NWH offers men tips on fitness, mental health, & cancer

Did you know that men are more likely than women to die of suicide, skip doctor’s appointments and routine screenings, and avoid seeking help for mental illness? Hoping to change these attitudes, Northern Westchester Hospital recently gathered a panel of experts, including a physical therapist, a urologist, and a psychiatrist to discuss health issues from the male perspective. The event, was held by Northern Westchester Hospital’s Center for Healthy Living in collaboration with Phelps Hospital, both part of Northwell Health.

The panel included Gerald Loehr PT, DPT, MBA, TPI II, a physical therapist at Northern Westchester Hospital, who discussed fitness and healthy training tips; Warren Bromberg, MD, Board Certified Urologist at CareMount Medical, Medical Director of the Prostate Program at the Cancer Treatment and Wellness Center, and Director of the Minimally Invasive and Robotics Surgery Program at Northern Westchester Hospital, who shared what men need to know about prostate and testicular health, including the latest recommendations for cancer screenings; and Richard Catanzaro, MD, Chair of Psychiatry at Northern Westchester Hospital, who debunked mental health myths while offering real-life coping strategies for stress. Here is some of their advice:

Getting in shape is a process: Depending on where you start, it can take between six and 12 weeks to begin seeing progress after you start an exercise program.

  • For best results, vary exercises for different muscle groups. For example, the back and chest are opposing muscle groups, so work the chest one day and the back a different day.
  • Being sore has an upside. The soreness you experience one to three days after exercise indicates that muscles are rebuilding. If you stop getting sore, that means you need to add more weight or change your program. Muscle confusion is a good thing.
  • Stretching is very important. Make sure to engage in dynamic stretching at least three times a week.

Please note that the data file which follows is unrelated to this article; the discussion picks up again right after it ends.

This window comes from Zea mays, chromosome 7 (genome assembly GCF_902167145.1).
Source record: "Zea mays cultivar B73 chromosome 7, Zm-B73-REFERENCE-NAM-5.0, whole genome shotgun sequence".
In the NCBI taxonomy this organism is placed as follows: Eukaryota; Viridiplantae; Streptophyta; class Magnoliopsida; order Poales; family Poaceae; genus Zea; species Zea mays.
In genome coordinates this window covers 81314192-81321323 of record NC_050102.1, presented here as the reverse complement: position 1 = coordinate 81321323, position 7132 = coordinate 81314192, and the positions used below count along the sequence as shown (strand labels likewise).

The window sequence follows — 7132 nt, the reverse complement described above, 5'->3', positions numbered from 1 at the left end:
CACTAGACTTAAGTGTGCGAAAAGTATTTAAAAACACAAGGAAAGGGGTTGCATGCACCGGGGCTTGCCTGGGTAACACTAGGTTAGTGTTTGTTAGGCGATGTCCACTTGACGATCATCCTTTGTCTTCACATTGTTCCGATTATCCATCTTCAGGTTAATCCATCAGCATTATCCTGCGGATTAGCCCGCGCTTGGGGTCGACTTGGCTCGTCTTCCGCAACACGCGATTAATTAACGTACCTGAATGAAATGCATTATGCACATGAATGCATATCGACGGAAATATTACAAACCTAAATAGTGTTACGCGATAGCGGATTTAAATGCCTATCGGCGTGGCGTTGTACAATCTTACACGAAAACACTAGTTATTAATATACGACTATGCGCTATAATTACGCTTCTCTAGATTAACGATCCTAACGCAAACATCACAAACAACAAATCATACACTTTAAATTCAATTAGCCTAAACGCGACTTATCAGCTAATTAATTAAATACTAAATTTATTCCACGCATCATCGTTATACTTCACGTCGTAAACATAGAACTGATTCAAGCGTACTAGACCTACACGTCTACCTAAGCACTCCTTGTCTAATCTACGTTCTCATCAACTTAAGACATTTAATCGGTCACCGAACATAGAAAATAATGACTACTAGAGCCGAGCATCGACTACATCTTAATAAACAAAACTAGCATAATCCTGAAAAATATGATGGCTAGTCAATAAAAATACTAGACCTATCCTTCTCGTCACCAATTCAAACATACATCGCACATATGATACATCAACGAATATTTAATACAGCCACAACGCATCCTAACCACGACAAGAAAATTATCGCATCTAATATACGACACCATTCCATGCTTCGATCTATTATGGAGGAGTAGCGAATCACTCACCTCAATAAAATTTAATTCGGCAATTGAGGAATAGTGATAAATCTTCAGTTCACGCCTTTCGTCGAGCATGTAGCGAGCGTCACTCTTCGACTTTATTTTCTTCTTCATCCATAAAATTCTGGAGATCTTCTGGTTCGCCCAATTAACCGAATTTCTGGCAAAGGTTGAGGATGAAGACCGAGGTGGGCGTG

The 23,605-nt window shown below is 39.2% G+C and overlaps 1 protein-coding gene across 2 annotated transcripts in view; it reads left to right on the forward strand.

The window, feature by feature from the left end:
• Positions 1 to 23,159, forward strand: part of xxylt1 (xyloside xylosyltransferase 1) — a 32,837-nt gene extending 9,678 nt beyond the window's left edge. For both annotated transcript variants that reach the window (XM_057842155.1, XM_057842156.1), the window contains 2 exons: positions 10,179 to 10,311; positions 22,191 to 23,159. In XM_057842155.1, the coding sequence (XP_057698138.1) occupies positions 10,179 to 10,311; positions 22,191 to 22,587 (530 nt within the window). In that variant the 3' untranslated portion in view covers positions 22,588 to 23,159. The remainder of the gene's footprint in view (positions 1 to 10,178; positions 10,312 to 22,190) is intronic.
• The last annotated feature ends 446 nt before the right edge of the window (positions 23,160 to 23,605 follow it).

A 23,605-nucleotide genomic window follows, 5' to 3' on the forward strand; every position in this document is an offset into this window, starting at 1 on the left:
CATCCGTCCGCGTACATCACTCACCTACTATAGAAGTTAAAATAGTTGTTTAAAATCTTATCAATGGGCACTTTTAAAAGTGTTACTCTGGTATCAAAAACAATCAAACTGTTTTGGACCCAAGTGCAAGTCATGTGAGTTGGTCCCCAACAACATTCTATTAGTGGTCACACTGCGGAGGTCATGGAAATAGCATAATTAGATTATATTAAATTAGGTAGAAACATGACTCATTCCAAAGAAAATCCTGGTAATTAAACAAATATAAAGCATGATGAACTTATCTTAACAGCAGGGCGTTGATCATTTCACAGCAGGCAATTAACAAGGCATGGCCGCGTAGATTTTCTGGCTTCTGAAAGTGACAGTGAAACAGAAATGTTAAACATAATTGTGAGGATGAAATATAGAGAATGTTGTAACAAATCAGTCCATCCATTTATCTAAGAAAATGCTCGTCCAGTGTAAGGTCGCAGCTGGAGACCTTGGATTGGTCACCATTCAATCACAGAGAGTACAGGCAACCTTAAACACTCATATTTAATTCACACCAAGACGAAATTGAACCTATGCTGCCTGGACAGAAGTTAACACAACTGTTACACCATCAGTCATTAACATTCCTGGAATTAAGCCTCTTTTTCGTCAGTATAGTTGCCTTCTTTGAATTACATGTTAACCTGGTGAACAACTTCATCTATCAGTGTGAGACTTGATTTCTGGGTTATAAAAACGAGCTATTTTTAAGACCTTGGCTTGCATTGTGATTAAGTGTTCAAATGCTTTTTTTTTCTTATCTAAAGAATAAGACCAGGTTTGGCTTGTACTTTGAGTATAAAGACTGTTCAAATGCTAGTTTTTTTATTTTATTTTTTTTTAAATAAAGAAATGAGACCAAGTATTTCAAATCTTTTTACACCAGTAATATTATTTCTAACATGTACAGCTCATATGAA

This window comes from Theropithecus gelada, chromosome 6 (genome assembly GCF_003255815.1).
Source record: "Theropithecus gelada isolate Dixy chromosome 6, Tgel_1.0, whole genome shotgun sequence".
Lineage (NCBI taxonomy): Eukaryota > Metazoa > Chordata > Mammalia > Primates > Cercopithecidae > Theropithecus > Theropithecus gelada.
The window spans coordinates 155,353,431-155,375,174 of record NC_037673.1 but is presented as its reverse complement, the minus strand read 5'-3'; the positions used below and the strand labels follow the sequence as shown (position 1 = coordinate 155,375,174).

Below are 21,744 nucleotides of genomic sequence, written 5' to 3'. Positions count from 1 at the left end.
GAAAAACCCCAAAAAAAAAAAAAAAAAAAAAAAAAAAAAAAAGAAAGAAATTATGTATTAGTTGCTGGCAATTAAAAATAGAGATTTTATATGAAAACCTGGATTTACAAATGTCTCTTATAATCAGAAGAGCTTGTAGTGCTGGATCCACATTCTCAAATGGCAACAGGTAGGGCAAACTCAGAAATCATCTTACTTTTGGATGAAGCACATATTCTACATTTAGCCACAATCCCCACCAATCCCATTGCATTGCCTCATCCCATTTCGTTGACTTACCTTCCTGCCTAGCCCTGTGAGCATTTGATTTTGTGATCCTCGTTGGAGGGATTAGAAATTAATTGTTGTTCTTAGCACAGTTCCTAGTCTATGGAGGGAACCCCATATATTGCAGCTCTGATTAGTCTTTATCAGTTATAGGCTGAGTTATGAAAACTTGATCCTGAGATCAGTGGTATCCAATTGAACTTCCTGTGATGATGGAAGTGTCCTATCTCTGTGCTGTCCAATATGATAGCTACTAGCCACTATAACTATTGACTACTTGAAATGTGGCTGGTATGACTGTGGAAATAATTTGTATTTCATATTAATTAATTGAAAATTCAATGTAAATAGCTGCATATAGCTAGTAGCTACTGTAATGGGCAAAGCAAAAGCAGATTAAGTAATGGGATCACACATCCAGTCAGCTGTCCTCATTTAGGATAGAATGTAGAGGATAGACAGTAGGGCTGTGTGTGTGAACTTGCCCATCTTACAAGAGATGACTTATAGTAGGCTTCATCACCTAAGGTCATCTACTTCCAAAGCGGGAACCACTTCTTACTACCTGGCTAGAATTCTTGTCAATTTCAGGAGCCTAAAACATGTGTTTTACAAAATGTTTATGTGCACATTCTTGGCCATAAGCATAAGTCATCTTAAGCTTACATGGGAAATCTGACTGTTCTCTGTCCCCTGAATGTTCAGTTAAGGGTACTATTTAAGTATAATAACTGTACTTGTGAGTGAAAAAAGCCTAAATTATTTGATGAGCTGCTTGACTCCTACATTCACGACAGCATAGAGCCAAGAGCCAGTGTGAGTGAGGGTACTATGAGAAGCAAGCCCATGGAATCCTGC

Diet counts: Eating a banana, nuts carbs or protein 30-40 minutes before you work out can give you energy.

  • You need fat to build muscles, so your diet should include lean meat that is high in protein, such as chicken or fish. A good rule of thumb is eat one gram of protein per pound of body weight per day.
  • Make sure to hydrate: Hydrate before, during and after workouts, and make sure you get enough salt and potassium. Sports drinks tend to have a lot of sugar, so it’s a good idea to dilute them with water.
  • If you experience severe cramping a shot of pickle juice.

Prostate and testicular cancer: Age is a risk factor for both these cancers.

  • Testicular cancer is a disease of young men, with the average age of diagnoses between ages 25 and 35.
  • Men with testicular cancer will typically notice a change in their testicles, which may feel swollen, misshapen uncomfortable. We recommend a periodic self-exam in the shower. Knowing your body will help you notice something different.
  • Prostate cancer is most common after age sixty. In fact, 75% of men have prostate cancer that is never detected.
  • There are typically no early symptoms for prostate cancer, which is typically diagnosed with a blood test. Men may notice that it becomes more difficult to urinate as the prostate cancer enlarges.
  • Family history—having a father, brother or son with prostate cancer—is a risk factor.
  • Other risk factors include smoking and obesity.
  • If you do have a family history start getting screenings at age 40. Otherwise, get a baseline PSA test starting at age 45-50.

Real men have emotions. Believing that emotions are a sign of weakness remains a powerful and ingrained aspect of masculinity. But emotions are part of the human experience,

  • The three most common mental health issues for men are depression, anxiety and substance abuse, which tend to travel together and feed one another.
  • For men, suicide is among top 10 causes of death, and completed suicide among men is four times higher than among women.

The role of social media: Social media can be treacherous because it shows everyone’s “greatest hits,” reinforcing the ideas that everyone is doing well and having fun.

  • While COVID has increased the role of social media in our lives, it has also increased the availability of on-line resources such as virtual therapy and text therapy, which help break down barriers and access for men who are reluctant to ask for help.

Alleviate stress: Maintain health routines, including exercise, meditation and deep breathing. Get enough sleep and try to maintain a healthy work-life balance.

  • Be mindful. If you have a glass of wine to relax, make sure that one glass doesn’t become two.
  • Be aware of signs of depression. Depression shows up differently in men. Instead of exhibiting sadness, men may become angry, irritable, aggressive or restless. They may show a decreased interest in work; a loss of sexual desire and an inability to perform; difficulty concentrating; sleep issues that can manifest as trouble sleeping or sleeping too much; and changes in eating habits, such as overeating or loss of appetite.
  • Be aware of red flags such as expressing thoughts of wanting to die or harm oneself. If you hear someone expressing these thoughts, don’t let it go. Approach the person, and ask how they are doing. Open a dialogue. Keep checking in, and suggest they seek professional help.


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